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Old 24th Aug 2010, 11:02
  #90 (permalink)  
M2dude
 
Join Date: Jan 2008
Location: FL 600. West of Mongolia
Posts: 462
MEMORIES
Like so many in the Concorde family, I have millions, I'd like to share a couple here. I remember at Fairford in mid 1974, a CAA test pilot (I honestly forget the gentleman's name) was taking the British pre-production A/C 101 (G-AXDN) for a special test flight. The reason that this flight was so special was that for the first time, the CAA were going to do an acceptance flight trial of the brand new digital air intake system. This revolutionary system had been retro fitted to 101 barely a year earlier, and being a brand new (and totally unique, in electronics terms) system had been plagued with teething troubles. It was quite reasonable for any airworthiness authority to have serious misgivings about any system that was going to wave great big metal lumps around in front of the engine compressor face, and that if only a few degrees out from the commanded position out could cause the engine to 'backfire' etc.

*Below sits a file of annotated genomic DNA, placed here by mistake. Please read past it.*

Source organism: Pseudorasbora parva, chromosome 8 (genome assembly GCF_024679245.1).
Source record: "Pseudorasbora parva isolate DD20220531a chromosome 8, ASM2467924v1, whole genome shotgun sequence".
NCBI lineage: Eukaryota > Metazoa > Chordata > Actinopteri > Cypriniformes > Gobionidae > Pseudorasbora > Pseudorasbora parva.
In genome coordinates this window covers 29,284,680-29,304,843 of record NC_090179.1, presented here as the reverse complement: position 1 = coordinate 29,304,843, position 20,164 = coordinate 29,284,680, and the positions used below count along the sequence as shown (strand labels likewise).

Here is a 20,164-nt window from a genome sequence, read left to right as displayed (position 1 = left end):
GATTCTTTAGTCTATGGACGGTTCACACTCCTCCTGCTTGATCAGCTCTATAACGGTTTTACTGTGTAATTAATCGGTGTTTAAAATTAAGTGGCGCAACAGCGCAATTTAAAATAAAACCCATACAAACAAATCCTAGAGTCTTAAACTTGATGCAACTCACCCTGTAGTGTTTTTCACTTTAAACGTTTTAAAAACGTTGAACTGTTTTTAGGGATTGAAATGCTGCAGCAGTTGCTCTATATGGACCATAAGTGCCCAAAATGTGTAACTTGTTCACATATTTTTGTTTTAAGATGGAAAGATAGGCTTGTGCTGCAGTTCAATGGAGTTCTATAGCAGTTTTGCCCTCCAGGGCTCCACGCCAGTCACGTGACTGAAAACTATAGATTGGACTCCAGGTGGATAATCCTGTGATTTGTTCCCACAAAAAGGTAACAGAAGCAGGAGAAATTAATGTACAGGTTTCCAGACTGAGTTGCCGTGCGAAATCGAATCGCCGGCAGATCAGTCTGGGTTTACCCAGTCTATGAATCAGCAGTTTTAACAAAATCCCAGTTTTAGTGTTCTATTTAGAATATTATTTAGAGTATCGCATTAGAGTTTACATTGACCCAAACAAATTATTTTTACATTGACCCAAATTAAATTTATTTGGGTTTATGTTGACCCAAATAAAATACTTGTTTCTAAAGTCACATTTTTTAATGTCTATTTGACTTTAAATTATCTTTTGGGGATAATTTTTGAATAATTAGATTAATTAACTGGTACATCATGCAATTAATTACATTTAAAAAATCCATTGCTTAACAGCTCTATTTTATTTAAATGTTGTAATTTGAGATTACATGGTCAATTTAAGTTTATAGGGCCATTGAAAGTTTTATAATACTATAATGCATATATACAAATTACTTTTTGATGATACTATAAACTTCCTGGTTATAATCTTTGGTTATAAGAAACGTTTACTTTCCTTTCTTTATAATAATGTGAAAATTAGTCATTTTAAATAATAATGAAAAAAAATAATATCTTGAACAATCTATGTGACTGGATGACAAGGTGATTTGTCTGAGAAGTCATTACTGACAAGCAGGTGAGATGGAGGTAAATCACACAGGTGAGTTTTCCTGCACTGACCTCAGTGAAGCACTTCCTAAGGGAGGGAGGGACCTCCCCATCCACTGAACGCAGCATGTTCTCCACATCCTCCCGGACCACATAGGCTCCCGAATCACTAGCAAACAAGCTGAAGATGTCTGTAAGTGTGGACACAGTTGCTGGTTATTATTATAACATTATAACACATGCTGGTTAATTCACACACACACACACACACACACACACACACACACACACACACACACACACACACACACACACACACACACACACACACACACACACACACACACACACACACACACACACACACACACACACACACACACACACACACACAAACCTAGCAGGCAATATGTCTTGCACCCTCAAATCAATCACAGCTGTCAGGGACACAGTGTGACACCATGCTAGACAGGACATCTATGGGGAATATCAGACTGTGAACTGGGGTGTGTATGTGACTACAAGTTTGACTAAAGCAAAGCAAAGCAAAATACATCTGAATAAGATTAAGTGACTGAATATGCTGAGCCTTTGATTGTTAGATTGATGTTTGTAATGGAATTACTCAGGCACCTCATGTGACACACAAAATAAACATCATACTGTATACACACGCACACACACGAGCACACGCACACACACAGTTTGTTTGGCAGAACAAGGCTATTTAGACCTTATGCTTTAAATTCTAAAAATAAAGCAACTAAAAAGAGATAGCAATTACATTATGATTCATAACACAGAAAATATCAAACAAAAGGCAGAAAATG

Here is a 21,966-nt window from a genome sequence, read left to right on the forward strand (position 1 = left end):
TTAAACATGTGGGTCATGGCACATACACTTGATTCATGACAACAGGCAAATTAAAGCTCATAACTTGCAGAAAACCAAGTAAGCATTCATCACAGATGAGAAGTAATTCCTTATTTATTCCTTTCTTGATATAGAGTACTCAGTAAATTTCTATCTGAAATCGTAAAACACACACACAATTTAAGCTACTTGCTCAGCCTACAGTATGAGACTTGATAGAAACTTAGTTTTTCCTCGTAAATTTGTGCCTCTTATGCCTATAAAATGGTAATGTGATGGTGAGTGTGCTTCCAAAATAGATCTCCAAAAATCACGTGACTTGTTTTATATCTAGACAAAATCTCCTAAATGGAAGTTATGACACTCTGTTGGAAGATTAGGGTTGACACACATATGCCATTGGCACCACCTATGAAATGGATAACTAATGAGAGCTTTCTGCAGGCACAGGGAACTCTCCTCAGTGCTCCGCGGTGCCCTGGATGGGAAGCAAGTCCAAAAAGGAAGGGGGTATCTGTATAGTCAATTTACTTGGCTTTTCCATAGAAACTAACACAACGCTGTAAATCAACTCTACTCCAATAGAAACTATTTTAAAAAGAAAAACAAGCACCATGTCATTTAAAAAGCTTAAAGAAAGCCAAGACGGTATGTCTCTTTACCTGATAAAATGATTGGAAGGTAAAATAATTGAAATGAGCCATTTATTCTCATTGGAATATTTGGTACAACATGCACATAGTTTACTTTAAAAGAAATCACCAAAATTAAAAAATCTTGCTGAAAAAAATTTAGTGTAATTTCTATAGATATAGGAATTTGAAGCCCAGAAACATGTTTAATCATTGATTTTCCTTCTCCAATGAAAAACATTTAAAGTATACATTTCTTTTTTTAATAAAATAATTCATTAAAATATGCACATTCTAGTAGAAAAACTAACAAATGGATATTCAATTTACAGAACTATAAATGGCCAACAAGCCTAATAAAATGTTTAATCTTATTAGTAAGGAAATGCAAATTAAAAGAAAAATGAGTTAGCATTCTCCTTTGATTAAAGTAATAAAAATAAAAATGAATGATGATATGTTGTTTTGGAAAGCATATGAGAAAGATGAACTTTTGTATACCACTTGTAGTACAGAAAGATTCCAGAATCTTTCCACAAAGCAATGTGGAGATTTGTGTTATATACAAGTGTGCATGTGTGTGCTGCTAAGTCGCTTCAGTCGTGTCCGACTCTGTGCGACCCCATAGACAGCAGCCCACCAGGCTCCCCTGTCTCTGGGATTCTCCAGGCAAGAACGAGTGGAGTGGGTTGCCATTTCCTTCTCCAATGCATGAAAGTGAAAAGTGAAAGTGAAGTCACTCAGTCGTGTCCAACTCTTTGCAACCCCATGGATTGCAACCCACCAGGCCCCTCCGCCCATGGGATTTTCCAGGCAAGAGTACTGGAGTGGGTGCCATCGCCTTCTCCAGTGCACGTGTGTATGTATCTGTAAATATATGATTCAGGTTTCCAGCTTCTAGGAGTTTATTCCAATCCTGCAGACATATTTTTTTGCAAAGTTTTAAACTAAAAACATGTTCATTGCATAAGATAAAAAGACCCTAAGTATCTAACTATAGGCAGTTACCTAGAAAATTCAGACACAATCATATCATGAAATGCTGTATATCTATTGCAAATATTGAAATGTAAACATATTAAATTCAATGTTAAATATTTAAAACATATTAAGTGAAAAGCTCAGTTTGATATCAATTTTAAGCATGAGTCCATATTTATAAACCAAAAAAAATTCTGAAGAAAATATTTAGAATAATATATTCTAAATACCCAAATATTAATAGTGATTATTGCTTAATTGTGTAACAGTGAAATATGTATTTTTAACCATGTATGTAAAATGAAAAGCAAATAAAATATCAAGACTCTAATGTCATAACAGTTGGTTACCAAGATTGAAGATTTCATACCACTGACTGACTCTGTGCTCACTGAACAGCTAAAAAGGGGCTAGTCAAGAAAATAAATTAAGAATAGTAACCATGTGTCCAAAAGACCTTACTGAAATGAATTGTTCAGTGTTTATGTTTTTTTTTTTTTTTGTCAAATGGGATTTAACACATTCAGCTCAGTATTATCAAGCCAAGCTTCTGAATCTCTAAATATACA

So anyway, 101 took off and disappeared into the very blue sky and we waited, and waited, AND WAITED. (I'd only left the RAF and joined the project a few months previously, and did not want my new association with this amazing aircraft to end). I was biting my nails, drinking coffee, losing my hair... (without the help of M2V ). Anyway after about 2 1/2 hours the aircraft returned to Fairford, and everybody crowds around the crew for the debrief. A very stern faced CAA pilot looked at us all, broke into a grin and said "as far as I'm concerned gentlemen, you've got yourselves an airliner". At that point the room was a study of total happiness, blessed relief, and a need to go to the loo..... But from my point of view, I will remember those words forever.
101, which now resides at the Imperial War Museum Duxford was the fastest Concorde ever. She achieved Mach 2.23, which was an incredible irony, as Concorde can trace a large part of it's developement history back to the BAC 223, proposed SST.
As far as flying memories go, I just don't know where to start; My first ever Concorde flight was in November 1976, out of Fairford on a pre-delivery test flight on G-BOAD. (Now sadly bobbing up and down on the Hudson, next to the USS Intrepid). I was staggered how fast and high we flew (Mach 2.08, FL580). Most of my flying up to that date had been in C-130's in the RAF, at around 340 KTS and FL300; Concorde also being infinately quiter in flight than the good old Herc'. I remember a BA QA guy showing me how I could touch the skin of the aircraft at Mach 2 (You reached behind a door busstle flap, moved your hand through some insulation until you felt bare metal). OUCH!! it was hot, very hot.